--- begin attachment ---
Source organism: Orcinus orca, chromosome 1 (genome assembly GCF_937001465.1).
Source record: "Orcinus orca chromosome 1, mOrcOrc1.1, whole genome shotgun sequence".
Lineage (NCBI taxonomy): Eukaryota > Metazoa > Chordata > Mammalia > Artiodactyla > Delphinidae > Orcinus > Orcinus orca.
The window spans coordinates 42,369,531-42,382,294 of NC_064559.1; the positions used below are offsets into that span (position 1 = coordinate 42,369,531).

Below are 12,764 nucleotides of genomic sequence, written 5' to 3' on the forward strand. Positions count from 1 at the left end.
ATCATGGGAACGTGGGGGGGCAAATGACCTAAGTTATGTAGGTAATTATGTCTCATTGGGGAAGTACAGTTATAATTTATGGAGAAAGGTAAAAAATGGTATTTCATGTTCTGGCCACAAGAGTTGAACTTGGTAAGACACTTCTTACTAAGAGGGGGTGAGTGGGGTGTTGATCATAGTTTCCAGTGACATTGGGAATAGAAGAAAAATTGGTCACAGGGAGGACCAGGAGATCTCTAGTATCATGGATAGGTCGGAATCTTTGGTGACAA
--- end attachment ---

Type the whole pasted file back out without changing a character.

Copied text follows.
Source organism: Orcinus orca, chromosome 1 (genome assembly GCF_937001465.1).
Source record: "Orcinus orca chromosome 1, mOrcOrc1.1, whole genome shotgun sequence".
Lineage (NCBI taxonomy): Eukaryota > Metazoa > Chordata > Mammalia > Artiodactyla > Delphinidae > Orcinus > Orcinus orca.
The window spans coordinates 42,369,531-42,382,294 of NC_064559.1; the positions used below are offsets into that span (position 1 = coordinate 42,369,531).

Below are 12,764 nucleotides of genomic sequence, written 5' to 3' on the forward strand. Positions count from 1 at the left end.
ATCATGGGAACGTGGGGGGGCAAATGACCTAAGTTATGTAGGTAATTATGTCTCATTGGGGAAGTACAGTTATAATTTATGGAGAAAGGTAAAAAATGGTATTTCATGTTCTGGCCACAAGAGTTGAACTTGGTAAGACACTTCTTACTAAGAGGGGGTGAGTGGGGTGTTGATCATAGTTTCCAGTGACATTGGGAATAGAAGAAAAATTGGTCACAGGGAGGACCAGGAGATCTCTAGTATCATGGATAGGTCGGAATCTTTGGTGACAA